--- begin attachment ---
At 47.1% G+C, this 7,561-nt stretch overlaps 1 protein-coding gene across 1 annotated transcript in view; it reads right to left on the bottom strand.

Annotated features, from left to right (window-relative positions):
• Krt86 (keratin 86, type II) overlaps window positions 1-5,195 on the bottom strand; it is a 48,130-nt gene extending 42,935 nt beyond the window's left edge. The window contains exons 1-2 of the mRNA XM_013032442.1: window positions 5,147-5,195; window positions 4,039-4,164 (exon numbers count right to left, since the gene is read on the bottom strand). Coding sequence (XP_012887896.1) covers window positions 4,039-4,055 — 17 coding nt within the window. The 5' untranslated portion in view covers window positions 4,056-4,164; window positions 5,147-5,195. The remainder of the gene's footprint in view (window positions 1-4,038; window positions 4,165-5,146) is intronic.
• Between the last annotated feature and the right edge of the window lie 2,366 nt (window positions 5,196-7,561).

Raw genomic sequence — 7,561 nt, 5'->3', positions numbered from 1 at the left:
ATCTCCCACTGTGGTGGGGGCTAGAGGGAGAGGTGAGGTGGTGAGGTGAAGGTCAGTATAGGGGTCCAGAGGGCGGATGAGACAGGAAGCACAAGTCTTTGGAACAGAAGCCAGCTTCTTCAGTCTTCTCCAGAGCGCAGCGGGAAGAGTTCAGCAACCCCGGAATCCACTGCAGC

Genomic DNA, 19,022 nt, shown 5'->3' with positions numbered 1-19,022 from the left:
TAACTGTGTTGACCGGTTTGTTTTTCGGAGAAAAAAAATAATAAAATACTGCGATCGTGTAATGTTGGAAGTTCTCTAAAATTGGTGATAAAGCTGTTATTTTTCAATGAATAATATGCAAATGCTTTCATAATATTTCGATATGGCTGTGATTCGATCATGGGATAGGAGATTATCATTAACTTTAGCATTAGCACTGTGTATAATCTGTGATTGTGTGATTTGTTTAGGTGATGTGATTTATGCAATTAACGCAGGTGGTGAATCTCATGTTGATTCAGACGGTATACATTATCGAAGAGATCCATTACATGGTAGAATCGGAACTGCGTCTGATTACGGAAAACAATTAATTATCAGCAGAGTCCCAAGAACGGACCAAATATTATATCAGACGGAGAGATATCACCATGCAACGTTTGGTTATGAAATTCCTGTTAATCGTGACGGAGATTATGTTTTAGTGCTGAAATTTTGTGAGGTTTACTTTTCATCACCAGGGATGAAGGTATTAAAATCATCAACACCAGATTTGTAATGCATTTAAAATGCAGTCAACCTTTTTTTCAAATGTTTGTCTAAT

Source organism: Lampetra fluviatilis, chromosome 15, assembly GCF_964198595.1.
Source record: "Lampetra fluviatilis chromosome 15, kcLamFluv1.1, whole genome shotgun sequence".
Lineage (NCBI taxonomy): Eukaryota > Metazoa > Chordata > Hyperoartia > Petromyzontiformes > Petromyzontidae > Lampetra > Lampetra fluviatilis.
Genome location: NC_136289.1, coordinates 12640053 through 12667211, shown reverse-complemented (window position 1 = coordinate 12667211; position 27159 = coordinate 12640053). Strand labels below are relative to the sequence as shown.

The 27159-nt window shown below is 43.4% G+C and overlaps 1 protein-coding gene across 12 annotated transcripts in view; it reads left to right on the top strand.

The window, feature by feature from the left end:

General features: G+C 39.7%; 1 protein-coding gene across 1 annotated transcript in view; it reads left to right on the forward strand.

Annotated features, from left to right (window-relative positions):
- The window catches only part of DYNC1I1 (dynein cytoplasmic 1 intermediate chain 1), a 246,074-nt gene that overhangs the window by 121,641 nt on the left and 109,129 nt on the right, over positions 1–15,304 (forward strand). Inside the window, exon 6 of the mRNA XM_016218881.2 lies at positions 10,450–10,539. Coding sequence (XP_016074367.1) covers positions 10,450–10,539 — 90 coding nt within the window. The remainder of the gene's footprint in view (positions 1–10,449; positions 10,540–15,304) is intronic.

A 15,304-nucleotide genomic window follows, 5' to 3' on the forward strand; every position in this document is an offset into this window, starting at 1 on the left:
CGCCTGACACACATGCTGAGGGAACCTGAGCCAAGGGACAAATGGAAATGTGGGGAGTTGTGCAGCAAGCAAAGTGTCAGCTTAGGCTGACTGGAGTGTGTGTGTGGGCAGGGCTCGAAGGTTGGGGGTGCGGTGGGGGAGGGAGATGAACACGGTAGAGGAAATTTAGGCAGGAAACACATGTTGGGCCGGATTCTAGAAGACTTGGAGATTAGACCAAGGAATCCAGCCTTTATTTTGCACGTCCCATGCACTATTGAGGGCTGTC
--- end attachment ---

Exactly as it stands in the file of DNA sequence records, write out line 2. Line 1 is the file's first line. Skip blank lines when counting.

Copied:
Annotated features, from left to right (window-relative positions):